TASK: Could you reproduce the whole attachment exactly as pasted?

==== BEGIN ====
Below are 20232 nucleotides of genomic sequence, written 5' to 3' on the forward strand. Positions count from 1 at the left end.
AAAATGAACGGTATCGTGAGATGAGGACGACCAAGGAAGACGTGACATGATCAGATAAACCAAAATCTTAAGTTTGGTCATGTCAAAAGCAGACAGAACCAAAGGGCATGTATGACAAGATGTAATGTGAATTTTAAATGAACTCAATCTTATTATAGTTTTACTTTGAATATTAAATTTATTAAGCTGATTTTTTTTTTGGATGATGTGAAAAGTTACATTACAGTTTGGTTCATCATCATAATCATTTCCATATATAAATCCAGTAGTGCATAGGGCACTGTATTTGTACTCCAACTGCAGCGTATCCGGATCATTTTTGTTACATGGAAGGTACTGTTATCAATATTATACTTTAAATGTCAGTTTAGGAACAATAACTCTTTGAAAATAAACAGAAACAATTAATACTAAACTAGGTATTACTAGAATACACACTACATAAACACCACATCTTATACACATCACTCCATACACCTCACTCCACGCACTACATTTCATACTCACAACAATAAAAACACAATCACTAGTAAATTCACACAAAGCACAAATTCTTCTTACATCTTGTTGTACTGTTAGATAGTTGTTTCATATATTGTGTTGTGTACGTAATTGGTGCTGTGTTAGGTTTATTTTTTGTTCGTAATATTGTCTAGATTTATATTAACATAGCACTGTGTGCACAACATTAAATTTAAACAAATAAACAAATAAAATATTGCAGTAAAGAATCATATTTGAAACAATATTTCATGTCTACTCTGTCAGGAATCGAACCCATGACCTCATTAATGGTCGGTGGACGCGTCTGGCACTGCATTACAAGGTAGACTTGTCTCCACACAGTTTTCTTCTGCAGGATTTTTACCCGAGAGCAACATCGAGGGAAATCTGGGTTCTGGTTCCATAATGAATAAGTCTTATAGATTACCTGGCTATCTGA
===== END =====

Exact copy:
Below are 20232 nucleotides of genomic sequence, written 5' to 3' on the forward strand. Positions count from 1 at the left end.
AAAATGAACGGTATCGTGAGATGAGGACGACCAAGGAAGACGTGACATGATCAGATAAACCAAAATCTTAAGTTTGGTCATGTCAAAAGCAGACAGAACCAAAGGGCATGTATGACAAGATGTAATGTGAATTTTAAATGAACTCAATCTTATTATAGTTTTACTTTGAATATTAAATTTATTAAGCTGATTTTTTTTTTGGATGATGTGAAAAGTTACATTACAGTTTGGTTCATCATCATAATCATTTCCATATATAAATCCAGTAGTGCATAGGGCACTGTATTTGTACTCCAACTGCAGCGTATCCGGATCATTTTTGTTACATGGAAGGTACTGTTATCAATATTATACTTTAAATGTCAGTTTAGGAACAATAACTCTTTGAAAATAAACAGAAACAATTAATACTAAACTAGGTATTACTAGAATACACACTACATAAACACCACATCTTATACACATCACTCCATACACCTCACTCCACGCACTACATTTCATACTCACAACAATAAAAACACAATCACTAGTAAATTCACACAAAGCACAAATTCTTCTTACATCTTGTTGTACTGTTAGATAGTTGTTTCATATATTGTGTTGTGTACGTAATTGGTGCTGTGTTAGGTTTATTTTTTGTTCGTAATATTGTCTAGATTTATATTAACATAGCACTGTGTGCACAACATTAAATTTAAACAAATAAACAAATAAAATATTGCAGTAAAGAATCATATTTGAAACAATATTTCATGTCTACTCTGTCAGGAATCGAACCCATGACCTCATTAATGGTCGGTGGACGCGTCTGGCACTGCATTACAAGGTAGACTTGTCTCCACACAGTTTTCTTCTGCAGGATTTTTACCCGAGAGCAACATCGAGGGAAATCTGGGTTCTGGTTCCATAATGAATAAGTCTTATAGATTACCTGGCTATCTGA